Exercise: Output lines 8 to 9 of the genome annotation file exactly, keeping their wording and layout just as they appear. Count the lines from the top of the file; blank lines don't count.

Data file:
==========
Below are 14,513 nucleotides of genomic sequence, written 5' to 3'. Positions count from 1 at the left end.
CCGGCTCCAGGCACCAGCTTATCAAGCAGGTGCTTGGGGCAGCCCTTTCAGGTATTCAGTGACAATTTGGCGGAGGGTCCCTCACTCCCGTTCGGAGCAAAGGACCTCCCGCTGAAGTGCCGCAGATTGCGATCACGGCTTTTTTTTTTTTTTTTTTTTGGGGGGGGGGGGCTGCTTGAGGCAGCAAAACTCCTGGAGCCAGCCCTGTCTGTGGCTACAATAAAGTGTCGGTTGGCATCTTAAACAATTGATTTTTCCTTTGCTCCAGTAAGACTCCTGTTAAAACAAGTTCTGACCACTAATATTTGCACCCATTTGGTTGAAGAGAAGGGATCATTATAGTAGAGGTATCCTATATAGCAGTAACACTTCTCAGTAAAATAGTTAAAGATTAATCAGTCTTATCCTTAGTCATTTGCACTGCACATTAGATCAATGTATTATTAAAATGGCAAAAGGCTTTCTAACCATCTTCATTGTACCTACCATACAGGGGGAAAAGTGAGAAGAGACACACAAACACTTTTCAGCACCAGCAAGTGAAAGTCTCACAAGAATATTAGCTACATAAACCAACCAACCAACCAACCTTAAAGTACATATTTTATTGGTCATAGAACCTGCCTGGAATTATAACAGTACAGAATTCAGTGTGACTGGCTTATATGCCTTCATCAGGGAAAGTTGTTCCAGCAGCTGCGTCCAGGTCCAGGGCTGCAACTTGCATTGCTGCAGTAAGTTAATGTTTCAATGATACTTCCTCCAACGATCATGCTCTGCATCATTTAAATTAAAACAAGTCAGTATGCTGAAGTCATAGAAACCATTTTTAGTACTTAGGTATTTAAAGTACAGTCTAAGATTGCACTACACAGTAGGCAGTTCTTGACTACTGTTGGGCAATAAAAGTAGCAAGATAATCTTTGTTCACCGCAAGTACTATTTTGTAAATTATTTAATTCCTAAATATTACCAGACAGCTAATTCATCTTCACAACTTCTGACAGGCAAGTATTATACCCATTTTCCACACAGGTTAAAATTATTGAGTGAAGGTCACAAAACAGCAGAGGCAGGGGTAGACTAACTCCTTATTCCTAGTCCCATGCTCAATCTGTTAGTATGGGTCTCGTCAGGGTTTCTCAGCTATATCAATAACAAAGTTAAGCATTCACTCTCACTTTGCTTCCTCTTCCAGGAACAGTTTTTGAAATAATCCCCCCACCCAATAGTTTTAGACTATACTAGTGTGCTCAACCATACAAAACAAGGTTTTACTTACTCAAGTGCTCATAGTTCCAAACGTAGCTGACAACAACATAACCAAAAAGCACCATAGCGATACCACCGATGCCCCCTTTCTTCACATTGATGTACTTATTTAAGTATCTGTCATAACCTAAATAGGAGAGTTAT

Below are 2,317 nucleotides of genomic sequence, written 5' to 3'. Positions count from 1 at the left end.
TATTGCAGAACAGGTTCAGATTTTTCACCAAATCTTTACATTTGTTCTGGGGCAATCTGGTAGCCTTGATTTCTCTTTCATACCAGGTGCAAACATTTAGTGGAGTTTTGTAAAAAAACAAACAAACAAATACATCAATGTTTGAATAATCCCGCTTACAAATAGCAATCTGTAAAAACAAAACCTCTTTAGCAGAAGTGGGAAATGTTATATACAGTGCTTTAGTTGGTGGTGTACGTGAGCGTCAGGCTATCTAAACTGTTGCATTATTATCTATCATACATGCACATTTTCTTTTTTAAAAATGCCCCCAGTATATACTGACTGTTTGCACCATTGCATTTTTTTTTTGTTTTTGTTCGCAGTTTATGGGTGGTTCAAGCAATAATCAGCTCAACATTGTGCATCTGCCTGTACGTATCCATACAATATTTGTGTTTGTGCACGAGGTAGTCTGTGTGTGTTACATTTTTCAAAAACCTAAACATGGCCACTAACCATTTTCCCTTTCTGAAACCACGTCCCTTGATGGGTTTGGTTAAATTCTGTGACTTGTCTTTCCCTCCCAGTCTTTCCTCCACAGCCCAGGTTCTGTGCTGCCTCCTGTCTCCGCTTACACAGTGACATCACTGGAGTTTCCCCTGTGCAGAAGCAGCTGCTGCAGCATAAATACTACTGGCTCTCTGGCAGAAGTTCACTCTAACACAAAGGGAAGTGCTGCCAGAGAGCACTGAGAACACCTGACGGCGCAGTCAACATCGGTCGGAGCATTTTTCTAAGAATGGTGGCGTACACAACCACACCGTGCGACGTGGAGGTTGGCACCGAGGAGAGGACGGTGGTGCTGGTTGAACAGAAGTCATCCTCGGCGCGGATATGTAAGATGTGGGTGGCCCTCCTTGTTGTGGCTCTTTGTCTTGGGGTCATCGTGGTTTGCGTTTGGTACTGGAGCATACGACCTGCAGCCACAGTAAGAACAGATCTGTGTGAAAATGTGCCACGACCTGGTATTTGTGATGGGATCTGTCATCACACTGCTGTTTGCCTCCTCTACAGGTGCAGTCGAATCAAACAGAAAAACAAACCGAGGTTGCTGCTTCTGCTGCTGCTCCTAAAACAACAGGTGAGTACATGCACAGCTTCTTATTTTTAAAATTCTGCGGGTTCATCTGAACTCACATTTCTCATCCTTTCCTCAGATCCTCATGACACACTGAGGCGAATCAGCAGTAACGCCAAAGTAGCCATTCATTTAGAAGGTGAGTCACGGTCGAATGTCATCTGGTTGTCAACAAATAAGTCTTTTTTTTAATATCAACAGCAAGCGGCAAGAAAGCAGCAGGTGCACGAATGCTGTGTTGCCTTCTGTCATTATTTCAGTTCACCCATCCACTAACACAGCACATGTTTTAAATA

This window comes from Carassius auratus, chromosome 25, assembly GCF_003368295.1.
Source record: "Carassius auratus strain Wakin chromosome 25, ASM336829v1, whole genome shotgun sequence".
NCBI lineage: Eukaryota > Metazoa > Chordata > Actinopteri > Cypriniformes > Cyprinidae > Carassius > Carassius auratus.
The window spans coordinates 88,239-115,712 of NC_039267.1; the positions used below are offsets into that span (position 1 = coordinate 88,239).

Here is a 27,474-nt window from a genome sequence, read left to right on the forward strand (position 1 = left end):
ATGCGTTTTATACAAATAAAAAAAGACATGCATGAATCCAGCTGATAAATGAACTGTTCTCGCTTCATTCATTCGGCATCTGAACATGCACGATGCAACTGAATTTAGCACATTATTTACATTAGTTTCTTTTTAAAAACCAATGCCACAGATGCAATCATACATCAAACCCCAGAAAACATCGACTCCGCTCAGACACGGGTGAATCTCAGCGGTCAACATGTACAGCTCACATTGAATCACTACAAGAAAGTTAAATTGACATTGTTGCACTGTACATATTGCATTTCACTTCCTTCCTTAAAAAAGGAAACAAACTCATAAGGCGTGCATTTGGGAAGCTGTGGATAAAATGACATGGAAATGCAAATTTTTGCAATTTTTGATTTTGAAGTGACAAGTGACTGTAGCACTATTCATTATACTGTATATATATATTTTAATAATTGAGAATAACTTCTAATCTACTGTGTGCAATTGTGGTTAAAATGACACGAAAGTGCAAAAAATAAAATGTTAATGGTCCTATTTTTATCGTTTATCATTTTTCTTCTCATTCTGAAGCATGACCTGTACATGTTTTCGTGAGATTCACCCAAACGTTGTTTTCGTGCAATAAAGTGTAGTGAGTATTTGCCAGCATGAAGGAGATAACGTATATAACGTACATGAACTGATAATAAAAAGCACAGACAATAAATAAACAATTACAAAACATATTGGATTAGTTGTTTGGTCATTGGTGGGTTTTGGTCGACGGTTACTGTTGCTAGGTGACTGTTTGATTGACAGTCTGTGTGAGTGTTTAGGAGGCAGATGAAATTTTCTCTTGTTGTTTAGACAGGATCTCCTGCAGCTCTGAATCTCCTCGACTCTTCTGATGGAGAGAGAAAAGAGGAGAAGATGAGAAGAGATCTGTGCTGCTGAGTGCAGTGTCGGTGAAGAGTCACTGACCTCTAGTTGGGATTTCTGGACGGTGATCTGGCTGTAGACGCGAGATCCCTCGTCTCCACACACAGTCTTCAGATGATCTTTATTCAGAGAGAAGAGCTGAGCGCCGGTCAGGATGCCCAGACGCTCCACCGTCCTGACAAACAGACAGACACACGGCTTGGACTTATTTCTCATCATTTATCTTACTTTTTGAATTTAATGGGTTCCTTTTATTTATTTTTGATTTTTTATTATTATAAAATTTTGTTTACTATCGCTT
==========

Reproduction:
The window spans coordinates 88,239-115,712 of NC_039267.1; the positions used below are offsets into that span (position 1 = coordinate 88,239).

Here is a 27,474-nt window from a genome sequence, read left to right on the forward strand (position 1 = left end):